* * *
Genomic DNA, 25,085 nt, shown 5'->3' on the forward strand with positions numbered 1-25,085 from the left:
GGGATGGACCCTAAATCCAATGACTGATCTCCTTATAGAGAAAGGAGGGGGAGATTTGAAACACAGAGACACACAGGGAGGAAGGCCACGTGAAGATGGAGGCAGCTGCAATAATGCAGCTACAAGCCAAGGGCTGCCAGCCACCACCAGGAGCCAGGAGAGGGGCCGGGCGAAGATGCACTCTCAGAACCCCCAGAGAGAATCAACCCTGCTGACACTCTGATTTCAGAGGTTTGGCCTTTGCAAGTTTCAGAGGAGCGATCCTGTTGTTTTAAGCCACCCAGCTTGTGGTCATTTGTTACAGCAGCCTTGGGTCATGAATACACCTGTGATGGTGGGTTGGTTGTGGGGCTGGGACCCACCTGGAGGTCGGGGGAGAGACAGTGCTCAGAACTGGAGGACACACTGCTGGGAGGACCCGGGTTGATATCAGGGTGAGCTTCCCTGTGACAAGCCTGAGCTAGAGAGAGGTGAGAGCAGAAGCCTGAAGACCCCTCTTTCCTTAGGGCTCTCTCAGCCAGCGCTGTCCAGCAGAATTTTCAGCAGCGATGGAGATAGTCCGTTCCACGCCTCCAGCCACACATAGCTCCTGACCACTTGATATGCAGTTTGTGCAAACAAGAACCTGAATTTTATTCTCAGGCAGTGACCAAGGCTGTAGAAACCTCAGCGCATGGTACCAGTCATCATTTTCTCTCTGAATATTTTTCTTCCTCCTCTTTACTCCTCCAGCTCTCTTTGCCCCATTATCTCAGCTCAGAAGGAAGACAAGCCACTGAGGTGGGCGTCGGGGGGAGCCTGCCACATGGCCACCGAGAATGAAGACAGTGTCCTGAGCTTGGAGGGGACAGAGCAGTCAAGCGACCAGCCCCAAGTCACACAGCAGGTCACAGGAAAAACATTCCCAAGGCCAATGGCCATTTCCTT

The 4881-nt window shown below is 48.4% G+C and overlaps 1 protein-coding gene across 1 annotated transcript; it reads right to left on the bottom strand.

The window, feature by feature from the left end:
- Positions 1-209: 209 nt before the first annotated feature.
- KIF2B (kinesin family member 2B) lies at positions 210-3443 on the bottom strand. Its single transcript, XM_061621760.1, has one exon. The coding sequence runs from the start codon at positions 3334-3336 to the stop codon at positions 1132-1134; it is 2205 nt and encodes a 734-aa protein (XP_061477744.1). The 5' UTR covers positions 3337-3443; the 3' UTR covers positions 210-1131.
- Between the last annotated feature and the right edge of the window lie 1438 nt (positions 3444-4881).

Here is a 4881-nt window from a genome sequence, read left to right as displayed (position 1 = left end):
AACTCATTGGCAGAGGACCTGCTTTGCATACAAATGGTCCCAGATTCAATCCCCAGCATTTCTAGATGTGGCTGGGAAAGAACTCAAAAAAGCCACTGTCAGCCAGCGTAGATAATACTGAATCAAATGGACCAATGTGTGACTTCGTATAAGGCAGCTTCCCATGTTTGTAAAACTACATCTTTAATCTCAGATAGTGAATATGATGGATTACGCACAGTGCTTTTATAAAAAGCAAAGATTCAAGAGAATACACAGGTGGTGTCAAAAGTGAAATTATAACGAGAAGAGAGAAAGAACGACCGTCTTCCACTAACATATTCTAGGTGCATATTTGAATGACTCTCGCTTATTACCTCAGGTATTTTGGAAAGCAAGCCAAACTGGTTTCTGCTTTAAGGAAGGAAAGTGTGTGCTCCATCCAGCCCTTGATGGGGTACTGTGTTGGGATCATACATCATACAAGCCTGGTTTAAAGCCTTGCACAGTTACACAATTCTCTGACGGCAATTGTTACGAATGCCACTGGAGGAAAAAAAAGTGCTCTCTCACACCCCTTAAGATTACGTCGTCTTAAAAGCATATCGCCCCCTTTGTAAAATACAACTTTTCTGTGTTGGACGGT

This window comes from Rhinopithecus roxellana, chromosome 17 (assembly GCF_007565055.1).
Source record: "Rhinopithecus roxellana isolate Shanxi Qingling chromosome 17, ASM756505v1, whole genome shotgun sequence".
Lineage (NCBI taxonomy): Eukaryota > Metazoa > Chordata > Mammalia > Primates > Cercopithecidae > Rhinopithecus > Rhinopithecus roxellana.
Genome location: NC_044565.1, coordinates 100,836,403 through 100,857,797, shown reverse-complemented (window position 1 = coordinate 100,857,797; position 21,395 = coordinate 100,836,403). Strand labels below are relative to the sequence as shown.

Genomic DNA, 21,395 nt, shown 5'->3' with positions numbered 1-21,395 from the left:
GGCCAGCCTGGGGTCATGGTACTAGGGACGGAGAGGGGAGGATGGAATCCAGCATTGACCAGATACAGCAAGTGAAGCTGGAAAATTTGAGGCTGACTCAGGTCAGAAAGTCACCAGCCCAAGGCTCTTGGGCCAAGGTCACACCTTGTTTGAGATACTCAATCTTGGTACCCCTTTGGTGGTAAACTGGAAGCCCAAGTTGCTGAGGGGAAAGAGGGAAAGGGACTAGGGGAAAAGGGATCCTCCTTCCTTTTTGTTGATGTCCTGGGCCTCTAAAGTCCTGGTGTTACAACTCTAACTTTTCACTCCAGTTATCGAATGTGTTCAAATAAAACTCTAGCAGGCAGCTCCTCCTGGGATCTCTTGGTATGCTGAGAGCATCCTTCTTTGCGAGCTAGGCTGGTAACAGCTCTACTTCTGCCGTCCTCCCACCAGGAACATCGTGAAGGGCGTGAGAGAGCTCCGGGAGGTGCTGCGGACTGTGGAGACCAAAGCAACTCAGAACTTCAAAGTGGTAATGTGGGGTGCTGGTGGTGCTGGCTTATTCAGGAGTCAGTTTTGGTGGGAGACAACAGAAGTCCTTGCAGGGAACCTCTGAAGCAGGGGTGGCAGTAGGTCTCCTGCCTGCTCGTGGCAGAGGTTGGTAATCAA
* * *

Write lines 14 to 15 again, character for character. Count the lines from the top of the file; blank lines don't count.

Genomic DNA, 21,395 nt, shown 5'->3' with positions numbered 1-21,395 from the left:
GGCCAGCCTGGGGTCATGGTACTAGGGACGGAGAGGGGAGGATGGAATCCAGCATTGACCAGATACAGCAAGTGAAGCTGGAAAATTTGAGGCTGACTCAGGTCAGAAAGTCACCAGCCCAAGGCTCTTGGGCCAAGGTCACACCTTGTTTGAGATACTCAATCTTGGTACCCCTTTGGTGGTAAACTGGAAGCCCAAGTTGCTGAGGGGAAAGAGGGAAAGGGACTAGGGGAAAAGGGATCCTCCTTCCTTTTTGTTGATGTCCTGGGCCTCTAAAGTCCTGGTGTTACAACTCTAACTTTTCACTCCAGTTATCGAATGTGTTCAAATAAAACTCTAGCAGGCAGCTCCTCCTGGGATCTCTTGGTATGCTGAGAGCATCCTTCTTTGCGAGCTAGGCTGGTAACAGCTCTACTTCTGCCGTCCTCCCACCAGGAACATCGTGAAGGGCGTGAGAGAGCTCCGGGAGGTGCTGCGGACTGTGGAGACCAAAGCAACTCAGAACTTCAAAGTGGTAATGTGGGGTGCTGGTGGTGCTGGCTTATTCAGGAGTCAGTTTTGGTGGGAGACAACAGAAGTCCTTGCAGGGAACCTCTGAAGCAGGGGTGGCAGTAGGTCTCCTGCCTGCTCGTGGCAGAGGTTGGTAATCAA